No, Indiana Did Not Just Accidentally Legalize Pot

Understanding the limits of the Religious Freedom Restoration Act


My Facebook feed has lit up with posts sharing this piece from Raw Story:

Nice try. Won't work.
First Church of Cannabis

In a classic case of "unintended consequences," the recently signed Religious Freedom Restoration Act (RFRA) in Indiana may have opened the door for the establishment of the First Church of Cannabis in the Hoosier State….

Church founder Bill Levin announced on his Facebook page that the church's registration has been approved, writing, "Status: Approved by Secretary of State of Indiana—'Congratulations your registration has been approved!' Now we begin to accomplish our goals of Love, Understanding, and Good Health."…

According to Indiana attorney and political commentator Abdul-Hakim Shabazz, Indiana legislators, in their haste to protect the religious values and practices of their constituents, may have unwittingly put the state in an awkward position with those who profess to smoke pot as a religious sacrament.

Shabazz pointed out that it is still illegal to smoke pot in Indiana, but wrote, "I would argue that under RFRA, as long as you can show that reefer is part of your religious practices, you got a pretty good shot of getting off scot-free."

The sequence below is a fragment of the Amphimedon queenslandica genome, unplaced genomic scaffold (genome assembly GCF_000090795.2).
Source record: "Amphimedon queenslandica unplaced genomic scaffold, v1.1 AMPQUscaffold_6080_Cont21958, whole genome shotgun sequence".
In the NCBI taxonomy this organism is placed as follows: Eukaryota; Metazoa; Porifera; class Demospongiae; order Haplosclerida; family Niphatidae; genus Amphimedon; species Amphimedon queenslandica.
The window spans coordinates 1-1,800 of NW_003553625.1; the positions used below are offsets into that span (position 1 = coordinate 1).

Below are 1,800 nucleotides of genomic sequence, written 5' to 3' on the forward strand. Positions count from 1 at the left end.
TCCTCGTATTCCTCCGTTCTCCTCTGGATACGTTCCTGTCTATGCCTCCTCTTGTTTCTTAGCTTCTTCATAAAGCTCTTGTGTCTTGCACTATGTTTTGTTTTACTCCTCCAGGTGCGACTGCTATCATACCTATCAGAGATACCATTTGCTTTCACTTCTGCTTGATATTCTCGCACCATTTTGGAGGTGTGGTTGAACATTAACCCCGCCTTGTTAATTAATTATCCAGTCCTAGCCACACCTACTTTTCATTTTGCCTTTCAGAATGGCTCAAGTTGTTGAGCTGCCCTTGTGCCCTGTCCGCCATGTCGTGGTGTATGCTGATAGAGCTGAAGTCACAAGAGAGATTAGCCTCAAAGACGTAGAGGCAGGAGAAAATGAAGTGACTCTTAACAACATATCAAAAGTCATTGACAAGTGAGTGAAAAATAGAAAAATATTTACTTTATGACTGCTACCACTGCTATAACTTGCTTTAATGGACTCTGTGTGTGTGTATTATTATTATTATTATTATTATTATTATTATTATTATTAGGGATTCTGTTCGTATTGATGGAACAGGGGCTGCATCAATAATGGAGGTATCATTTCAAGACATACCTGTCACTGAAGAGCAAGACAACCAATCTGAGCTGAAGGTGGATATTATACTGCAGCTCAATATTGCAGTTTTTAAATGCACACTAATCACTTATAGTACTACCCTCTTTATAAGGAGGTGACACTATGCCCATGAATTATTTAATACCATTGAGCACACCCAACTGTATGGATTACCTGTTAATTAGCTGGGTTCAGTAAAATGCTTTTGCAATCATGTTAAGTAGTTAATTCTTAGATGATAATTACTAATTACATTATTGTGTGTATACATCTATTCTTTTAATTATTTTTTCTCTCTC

This is not a classic case of unintended consequences. It's a classic case of a website not bothering to look into a law's background before publishing an article about it. The original federal RFRA grew directly out of an effort to ensure that peyote could be used in Native American religious ceremonies, so the idea of using this sort of legislation as an end-run around drug laws is not exactly novel. But when people have made up their own new faith featuring the ritual use of illegal drugs, as opposed to belonging to an established religious tradition where such drugs are employed, the courts have not been sympathetic to an RFRA-based defense. Even Rastafarians, who really do have such a tradition, have had only mixed success in using RFRAs to protect their sacrament.

All this is fairly well-known legal history, if not among the general public then at least among the people who agitate for such laws. For all the talk there's been about the differences between Indiana's RFRA and the other versions on the books, none of those changes in the legal language should affect the First Church of Cannabis' prospects of succeeding where other potheads have failed. (More's the pity, as far as I'm concerned.)

I'm pretty sure the governor of Indiana did not intend to inspire a national freakout when he signed this bill. So in that sense, the law has had unintended consequences. But accidentally creating an easy legal loophole for Hoosier hemp aficionados is not one of them.

Further reading: Jacob Sullum on "Spiritual Highs and Legal Blows: The power and peril of religious exemptions from drug prohibition."